Art Basel

Once again we bid a fond farewell to Art Basel, Miami Beach’s—and North America’s—magnificent annual festival of art and design. From December 4 through December 7, all of Miami was awash with artists, designers, curators, architects, PR firms, socialites, decorators, critics, gallery owners, and celebrities for this annual celebration of the best of contemporary design, architecture, and art that’s studded with parties, performances, talks, and nightlife. Whether or not you attended for the scene or the sights, for the art or the architecture, for trend spotting or brand development, to do real estate PR or to scout out the newest in Miami Beach condos, here is a recap of some of the event’s top attractions.

The Institute of Contemporary Art, Miami opened in conjunction with the festival’s launch, highlighting Mexican artist Pedro Reyes’s installation, “Sanatorium.” Reyes, whose works often focus on relational themes, presented a therapeutic “clinic” in which visitors interacted with “therapists” trained by the artist in Gestalt psychology, hypnosis, theater warm-up exercises, conflict-resolution techniques, and more. ICA also presented NYC-based Andra Ursula’s “Soft Power 1 and 2,” enormous quilted fists that seemed especially evocative, as did the Banksy works presented by New York’s Keszler Gallery. Along the same lines, YoungArts and MoMA PS1 presented “Zero Tolerance,” an international collection of work by up-and-comers on themes of protest, artistic freedom, and political control, in the YoungArts Gallery.

Women artists from the 1960s and ’70s were especially well-represented in this year’s art-historical Survey offerings at Art Basel. While New York’s Broadway 1602 showcased French artist Gina Pane, American painter Rosemari Castoro, Japanese-Brazilian Lydia Okamura, and Brazilian Lenora De Barros, Parisian Galerie Georges-Philippe & Nathalie Vallois featured Niki de Saint Phalle, and Leslie Tonkonow Artworks + Projects presented work by Michelle Stuart. All these were well-attended by the likes of those who enjoyed Wednesday night’s Celebration of Women in Art at the Meatpacking District’s Up & Down club, which benefitted Brooklyn Museum’s Elizabeth A. Sackler Center for Feminist Art and School of Doodle. And hopefully you didn’t miss the exhibit at hotel Dream South Beach of Stevie Nicks’s selfies—yes, that Stevie Nicks—taken between 1975 and 1987.

Another intimate event on the occasion of Art Basel Miami Beach that was of particular interest to supporters of women in the arts was held December 5th at the Standard Spa, Miami. Friday night’s site-specific experiential installation of “Time To Rise” at the Standard Hotel anticipated the New York City premier of the film Time To Rise by artist Paris Kain in spring 2015. The conceptual film is designed to honor Allan Buchman’sCultureproject.org and Eve Ensler’sVDAY.org in order to help shine a light on women’s rights issues. The film stars actress and activist Rosario Dawson, who works to raise awareness and create opportunities for marginalized communities throughout the world. In Kain’s adaptation of the ancient Egyptian resurrection myth of Isis and Osiris in which Isis resurrects her dead husband, Osiris, the goddess resurrects herself as Matriarch.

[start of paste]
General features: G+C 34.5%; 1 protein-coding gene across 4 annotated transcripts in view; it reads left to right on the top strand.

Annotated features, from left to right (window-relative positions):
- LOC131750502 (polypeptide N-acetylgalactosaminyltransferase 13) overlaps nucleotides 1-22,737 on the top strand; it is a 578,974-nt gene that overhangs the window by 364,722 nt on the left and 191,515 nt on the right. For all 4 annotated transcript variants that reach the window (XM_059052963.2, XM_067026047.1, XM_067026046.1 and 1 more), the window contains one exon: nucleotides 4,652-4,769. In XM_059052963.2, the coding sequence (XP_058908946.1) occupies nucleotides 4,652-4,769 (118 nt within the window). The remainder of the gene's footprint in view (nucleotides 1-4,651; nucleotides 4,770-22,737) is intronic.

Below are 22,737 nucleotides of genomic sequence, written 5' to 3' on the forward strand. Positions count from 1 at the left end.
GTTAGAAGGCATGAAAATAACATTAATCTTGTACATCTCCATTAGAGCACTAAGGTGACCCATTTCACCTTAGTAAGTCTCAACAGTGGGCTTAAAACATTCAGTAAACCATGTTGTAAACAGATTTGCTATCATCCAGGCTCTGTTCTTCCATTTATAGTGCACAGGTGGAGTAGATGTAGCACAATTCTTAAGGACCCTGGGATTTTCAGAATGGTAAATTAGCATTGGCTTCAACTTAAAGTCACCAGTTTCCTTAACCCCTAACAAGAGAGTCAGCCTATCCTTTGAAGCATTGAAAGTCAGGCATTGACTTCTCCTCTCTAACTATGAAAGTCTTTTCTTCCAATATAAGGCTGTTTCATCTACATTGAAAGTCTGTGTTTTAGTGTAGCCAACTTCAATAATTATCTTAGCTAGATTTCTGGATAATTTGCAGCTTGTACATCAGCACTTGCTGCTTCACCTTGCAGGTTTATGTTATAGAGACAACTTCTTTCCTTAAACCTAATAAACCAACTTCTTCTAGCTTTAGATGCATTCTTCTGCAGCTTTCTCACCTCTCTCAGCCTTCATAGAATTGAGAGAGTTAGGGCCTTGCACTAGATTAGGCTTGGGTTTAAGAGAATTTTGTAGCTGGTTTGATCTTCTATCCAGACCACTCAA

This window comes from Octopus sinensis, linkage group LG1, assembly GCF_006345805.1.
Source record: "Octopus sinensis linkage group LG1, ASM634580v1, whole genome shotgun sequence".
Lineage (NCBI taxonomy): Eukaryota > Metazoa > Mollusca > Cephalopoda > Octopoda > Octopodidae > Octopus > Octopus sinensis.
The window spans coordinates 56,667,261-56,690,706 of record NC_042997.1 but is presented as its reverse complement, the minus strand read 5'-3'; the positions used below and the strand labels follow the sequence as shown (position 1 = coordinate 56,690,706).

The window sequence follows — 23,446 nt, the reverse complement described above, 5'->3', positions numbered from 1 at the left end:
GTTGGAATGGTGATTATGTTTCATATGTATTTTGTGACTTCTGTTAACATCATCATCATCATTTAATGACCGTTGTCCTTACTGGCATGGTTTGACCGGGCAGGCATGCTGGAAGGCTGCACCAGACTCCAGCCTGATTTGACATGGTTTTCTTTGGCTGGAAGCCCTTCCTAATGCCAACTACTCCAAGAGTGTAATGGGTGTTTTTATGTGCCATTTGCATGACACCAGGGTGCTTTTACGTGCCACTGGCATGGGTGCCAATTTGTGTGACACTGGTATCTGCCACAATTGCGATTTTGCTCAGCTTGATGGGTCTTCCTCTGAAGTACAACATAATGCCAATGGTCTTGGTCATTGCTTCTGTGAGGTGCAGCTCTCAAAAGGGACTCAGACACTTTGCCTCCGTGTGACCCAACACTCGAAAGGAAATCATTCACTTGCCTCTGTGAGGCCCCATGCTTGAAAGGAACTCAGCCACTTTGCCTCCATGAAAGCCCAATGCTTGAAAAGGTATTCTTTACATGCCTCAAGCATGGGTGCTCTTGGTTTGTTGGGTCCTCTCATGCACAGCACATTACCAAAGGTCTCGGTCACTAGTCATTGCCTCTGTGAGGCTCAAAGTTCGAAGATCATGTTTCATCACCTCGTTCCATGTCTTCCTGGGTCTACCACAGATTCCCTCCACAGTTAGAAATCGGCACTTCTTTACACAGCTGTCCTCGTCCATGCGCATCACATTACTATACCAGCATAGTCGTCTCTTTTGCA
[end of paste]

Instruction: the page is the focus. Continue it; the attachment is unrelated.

The Art Basel “Time To Rise” installation was supported by shoe label Melissa, fashion label THEIA, and one of Relevance New York’s clients: Golden Properties, a real estate development company with luxury projects in the South Florida area. President Jacob Abramson of Golden Properties selects and assembles teams of the most unique and modern innovators such as award-winning global architect Chad Oppenheim, also a client of Relevance New York, for the firm’s custom architectural projects.

Another real estate tie-in to 2014 Art Basel Miami involved the launch of the FENDI Château Residencessales gallery with special presentations by Manuel Grosskopf, president of luxury private developer Château Group, and Pietro Beccari, CEO of Italian design house FENDI. An exclusive 12-story waterfront condominium located in Miami two blocks south of Bal Harbour Shops, FENDI Château Residences, another client of Relevance New York, brings together FENDI and Château Group—two leading global brands that are synonymous with style—and marks FENDI’s first branded real estate project. FENDI Château Residences will feature 58 expansive waterfront homes, each with a breathtaking view of the Atlantic Ocean along with 300 linear feet of unadulterated beachfront.

But back to the art. After opening during Art Basel, one popular exhibit will continue through May 3 at the Bass Museum of Art, which is celebrating its 50th anniversary. “One Way: Peter Marino” includes selections from the American architect’s personal art collection, his recent series of cast-bronze boxes, and a recreation of Gluck’s Orfeo ed Euridice as originally staged in his home in New York with self-designed sets. Marino, who has created store environments and commissioned site-specific designs for such retail luminaries as Chanel, Dior, and Louis Vuitton, is also this year’s Design/Miami inaugural Visionary Award recipient.

Of course, since it wouldn’t be Miami without some time at the beach, Miami Beach’s beaches were populated during Art Basel with Theo Jansen’s “Strandbeests” (“beach animals”), enormous and awe-inspiring wind-powered mechanical sculptures. Jansen gave a talk on Friday in conjunction with the festival, but he was also on the beach every day last week, seeing to his Strandbeests.

Photo courtesy of: ©iStock.com/ Lorraine Boogich

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